1. Pukkusa

A counsellor of Maddava, König of Benares. For details see the Dasannaka Jātaka. Pukkusa is identified mit Sāriputta. J.iii.341.

2. Pukkusa

One of the four ministers of Vedeha, König of Mithilā. He joined mit his three companions in a conspiracy against Mahosadha, stealing a golden necklace from the König's palace in order to try und implicate Mahosadha. The details are given in the Mahāummagga Jātaka (J.vi.330ff). On Pukkusa's thigh was a leprous spot, which he hid from the König because the König loved to lay his head on Pukkusa's lap. Only his younger brother knew of this secret; but it was discovered later by Mahosadha, und Pukkusa was sent to prison. Pukkusa is identified mit Potthāpāda. Ibid., 478.

3. Pukkusa

A Mallarājaputta. He was a disciple of Alāra Kālama, und one day, while on his way from Kusinārā to Pāvā, he saw the Buddha seated under a tree by the roadside und stayed to talk to him. He erwähnt that once fünf hundert carts had passed by where ālāra sat, und yet so deep was he in meditation that he had failed to notice them. The Buddha told him how, when he himself was in Atumā in the Bhusāgāra, there was a great thunderstorm which killed two peasants und four oxen, but that he had heard und seen nothing, so deep was his concentration. Pukkusa was greatly impressed by this statement, und, having declared himself a follower of the Buddha, he gave to the Buddha two robes of cloth of gold, one of which, at the Buddha's suggestion, he handed to Ananda. When Pukkusa had left, Ananda draped one robe over the Buddha, und was greatly astonished at its pale appearance in comparison mit the deep gold of the Buddha's body (D.ii.130ff).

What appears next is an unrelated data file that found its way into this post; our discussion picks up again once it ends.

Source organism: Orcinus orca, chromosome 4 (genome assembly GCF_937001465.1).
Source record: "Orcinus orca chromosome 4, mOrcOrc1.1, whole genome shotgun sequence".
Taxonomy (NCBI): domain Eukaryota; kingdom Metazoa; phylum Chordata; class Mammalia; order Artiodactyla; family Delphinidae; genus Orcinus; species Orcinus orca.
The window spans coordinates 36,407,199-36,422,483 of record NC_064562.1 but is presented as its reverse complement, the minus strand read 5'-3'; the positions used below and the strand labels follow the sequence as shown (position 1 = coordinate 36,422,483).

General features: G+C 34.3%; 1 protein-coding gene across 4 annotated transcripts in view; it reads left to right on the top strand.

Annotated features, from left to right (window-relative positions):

Buddhaghosa says (DA.ii.569) that Pukkusa was a merchant, und was the owner of the fünf hundert carts which had crossed the Kakkutthā (q.v.) shortly before the incident above erwähnt.

4. Pukkusa

The name of a caste, classified among the despised castes (z.B., A.ii.85; M.ii.152). The Commentary explains (z.B., AA.ii.523) them as "those who sweep up flowers which are offered at shrines und are not removed by the devotees who have given them." The word Pukkusa was evidently not despised as a personal name because, in the case of Pukkusa (3), for instance, the person bearing the name was a khattiya.

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